Understanding Retainage Bonds

Retainage, also known as retention, is a common practice in the construction industry where project owners withhold a portion of contract payments throughout the duration of a project. Typically, the retained amount is 5 to 10 percent of each payment. These funds are not returned to the contractor until the project is completed to the owner’s satisfaction. Retainage serves as an incentive for contractors to finish the work diligently and acts as a safeguard against any issues that may arise after project completion.

What is a Retainage Bond?

An alternative to retainage is a retainage bond, also referred to as a release of retainage bond. Contractors who prefer not to have a portion of their payments withheld can obtain this bond. The retainage bond functions similarly to retainage by guaranteeing that the work meets the required standards. Instead of waiting for the retained funds to be released—which can be a lengthy process, especially for subcontractors—the contractor can secure a bond. This allows them to receive full payment upfront, enabling them to pay subcontractors promptly and maintain a steadier cash flow.

Benefits of Retainage Bonds

Retainage bonds offer several advantages:

  • Immediate Full Payment: Contractors receive full payment without waiting for retainage release.
  • Timely Subcontractor Payments: Contractors can pay their subcontractors more promptly.
  • Steadier Cash Flow: With full payment in hand, contractors can maintain a more stable financial status.
  • Owner’s Financial Protection: The bond provides the same level of financial security and confidence to the project owner as traditional retainage.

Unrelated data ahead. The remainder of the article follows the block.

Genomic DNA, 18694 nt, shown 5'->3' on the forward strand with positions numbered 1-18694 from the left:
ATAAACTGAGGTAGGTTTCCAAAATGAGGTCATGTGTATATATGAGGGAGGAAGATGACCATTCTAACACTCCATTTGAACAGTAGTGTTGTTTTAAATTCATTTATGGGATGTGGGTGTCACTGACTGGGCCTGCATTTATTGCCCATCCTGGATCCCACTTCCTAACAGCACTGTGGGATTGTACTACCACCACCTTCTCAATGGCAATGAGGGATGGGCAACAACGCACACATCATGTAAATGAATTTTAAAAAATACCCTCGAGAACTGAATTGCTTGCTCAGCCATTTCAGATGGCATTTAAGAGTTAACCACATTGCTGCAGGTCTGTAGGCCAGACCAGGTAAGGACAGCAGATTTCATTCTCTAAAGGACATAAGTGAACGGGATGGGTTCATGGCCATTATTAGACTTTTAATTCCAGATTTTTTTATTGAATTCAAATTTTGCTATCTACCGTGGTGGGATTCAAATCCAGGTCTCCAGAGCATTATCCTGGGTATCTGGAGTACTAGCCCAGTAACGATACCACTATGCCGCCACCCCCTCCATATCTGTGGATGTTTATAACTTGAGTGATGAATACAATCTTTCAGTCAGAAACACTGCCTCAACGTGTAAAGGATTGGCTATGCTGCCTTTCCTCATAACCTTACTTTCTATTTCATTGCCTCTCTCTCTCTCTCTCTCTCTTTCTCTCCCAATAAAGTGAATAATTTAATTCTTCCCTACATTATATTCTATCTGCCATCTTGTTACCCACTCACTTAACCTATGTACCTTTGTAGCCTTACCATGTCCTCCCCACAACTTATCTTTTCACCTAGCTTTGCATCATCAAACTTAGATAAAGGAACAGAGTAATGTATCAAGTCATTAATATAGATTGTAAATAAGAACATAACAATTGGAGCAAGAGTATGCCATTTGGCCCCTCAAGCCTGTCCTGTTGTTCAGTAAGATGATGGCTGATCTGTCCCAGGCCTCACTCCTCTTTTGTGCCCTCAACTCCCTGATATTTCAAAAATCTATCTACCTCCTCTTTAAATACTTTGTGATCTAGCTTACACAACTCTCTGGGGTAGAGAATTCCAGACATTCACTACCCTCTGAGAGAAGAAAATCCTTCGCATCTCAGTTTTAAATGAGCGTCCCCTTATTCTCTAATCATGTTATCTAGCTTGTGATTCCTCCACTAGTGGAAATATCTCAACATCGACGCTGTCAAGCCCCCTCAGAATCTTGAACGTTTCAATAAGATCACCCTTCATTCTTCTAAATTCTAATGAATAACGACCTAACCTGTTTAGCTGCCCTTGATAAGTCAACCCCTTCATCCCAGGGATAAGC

Retainage bonds provide a practical solution for contractors looking to improve their cash flow and for project owners seeking assurance that the work will be completed to the desired standards.

How do I get a Surety Bond?

Surety bonds are issued by Merchants Bonding Company (Mutual) through insurance agents. Contact your local insurance agent or use our Find an Agent tool. They will guide you through the process, informing you of what documents and information are needed by the surety (Merchants Bonding Company (Mutual)) to underwrite your bond.

What is a Surety Bond?

A surety bond is a three-party agreement that ensures the fulfillment of a commitment or contract. For instance, the surety (Merchants Bonding Company (Mutual)) may provide a surety bond to a construction company (the principal) which is required by the state (the obligee), ensuring the construction company will perform the duties as outlined in the contract. In bonding the construction company, Merchants assumes the risk should the company default or not fulfill their contract. A surety bond is different from traditional insurance in that the principal is obligated to pay back the surety company on any claims paid out.

All information provided is subject to change.